When I watched “Army” for the first time, I saw myself, of course, in the way that Jack could be so bad at simple things but so good at complex ones, in his quiet, casual, self-disappointment, in his unwillingness to ignore a compelling distraction. And I realized I’d never seen “my boys,” the term I often used to refer to the shifting gaggle of kids, most of them boys diagnosed with ADHD, who I usually attached myself to, depicted like this. Sure, there was “No, David,” which many a student of mine read religiously, some of them quite explicit with me about how relieved they were to see reflected their experience of constantly infuriating adults without intending to. There was Hunter and His Remote Control, a book I read aloud to the class about a boy who has ADHD who creates a remote control for his brain, to help himself with his ADHD. There was Hank Zipzer. But all of these books had something in common. They were mostly about these boys having problems, and usually problems that adults had to solve or interpret for them or the audience, even if in the end they encouraged us to accept them. It is a common and justified complaint that disabled and neurodivergent characters, like characters of color, are never allowed to have regular lives. They must endure or overcome, suffer or educate. They cannot journey to a fantasy world of wild things or take a ride on the Polar Express. They must explain something.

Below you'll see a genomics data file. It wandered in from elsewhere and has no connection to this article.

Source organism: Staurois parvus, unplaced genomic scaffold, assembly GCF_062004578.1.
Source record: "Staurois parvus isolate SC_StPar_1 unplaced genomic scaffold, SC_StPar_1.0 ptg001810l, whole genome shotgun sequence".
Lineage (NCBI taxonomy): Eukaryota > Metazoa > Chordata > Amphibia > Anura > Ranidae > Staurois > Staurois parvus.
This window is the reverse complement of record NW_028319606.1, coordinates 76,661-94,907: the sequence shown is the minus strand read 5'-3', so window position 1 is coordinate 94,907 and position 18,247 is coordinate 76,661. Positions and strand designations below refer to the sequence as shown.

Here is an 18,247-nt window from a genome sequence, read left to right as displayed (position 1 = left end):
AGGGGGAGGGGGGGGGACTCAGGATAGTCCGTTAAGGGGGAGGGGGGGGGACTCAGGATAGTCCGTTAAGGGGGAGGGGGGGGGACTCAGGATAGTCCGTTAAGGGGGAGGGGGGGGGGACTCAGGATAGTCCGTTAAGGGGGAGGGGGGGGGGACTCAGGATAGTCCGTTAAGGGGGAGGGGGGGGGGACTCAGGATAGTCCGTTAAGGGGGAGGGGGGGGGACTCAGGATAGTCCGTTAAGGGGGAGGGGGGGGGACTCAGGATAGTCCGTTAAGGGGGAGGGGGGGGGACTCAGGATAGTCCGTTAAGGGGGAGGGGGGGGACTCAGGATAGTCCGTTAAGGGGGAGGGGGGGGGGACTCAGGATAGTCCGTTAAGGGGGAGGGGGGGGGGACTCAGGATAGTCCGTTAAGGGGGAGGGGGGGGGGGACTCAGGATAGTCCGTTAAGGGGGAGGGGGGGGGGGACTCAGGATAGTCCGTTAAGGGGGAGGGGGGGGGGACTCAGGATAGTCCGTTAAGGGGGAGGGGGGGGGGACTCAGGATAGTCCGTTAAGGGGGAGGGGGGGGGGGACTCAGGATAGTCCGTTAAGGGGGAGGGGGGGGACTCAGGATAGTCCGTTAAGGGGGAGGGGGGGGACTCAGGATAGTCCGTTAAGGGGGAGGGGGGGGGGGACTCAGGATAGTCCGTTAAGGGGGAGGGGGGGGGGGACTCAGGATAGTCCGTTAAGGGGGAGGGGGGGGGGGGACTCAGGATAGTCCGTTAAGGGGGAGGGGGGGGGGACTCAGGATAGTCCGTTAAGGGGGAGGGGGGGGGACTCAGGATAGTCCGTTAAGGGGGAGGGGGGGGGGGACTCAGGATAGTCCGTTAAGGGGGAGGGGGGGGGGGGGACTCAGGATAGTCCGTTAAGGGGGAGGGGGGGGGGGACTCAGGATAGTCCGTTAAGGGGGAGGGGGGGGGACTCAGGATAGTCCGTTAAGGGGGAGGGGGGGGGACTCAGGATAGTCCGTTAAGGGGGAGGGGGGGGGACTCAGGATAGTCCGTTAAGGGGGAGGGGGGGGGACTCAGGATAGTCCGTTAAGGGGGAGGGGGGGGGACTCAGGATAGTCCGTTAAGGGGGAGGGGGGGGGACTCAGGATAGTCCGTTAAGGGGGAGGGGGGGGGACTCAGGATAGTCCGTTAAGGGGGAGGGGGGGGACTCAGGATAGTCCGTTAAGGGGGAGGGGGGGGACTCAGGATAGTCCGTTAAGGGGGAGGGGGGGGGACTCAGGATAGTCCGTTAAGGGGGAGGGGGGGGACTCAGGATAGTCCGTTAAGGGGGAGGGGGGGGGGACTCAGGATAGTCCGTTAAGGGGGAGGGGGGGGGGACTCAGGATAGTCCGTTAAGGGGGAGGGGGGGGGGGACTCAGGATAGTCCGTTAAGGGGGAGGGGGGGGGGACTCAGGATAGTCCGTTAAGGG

But, though Jack’s problems are alluded to, importantly, they are not over-dramatized. His family aren’t villains, they are patient people who would like their child to remember his hat for once. Jack isn’t bullied, and though we can imagine many moments where he is feeling pretty crappy about himself, this isn’t one of them. It is a kind of victory, but an everyday one. It shows us an ADHD kiddo as he is, living his daily life, doing something every kid does — delighting in a new skill and friendship and, of course, struggling to tell the main idea of a story.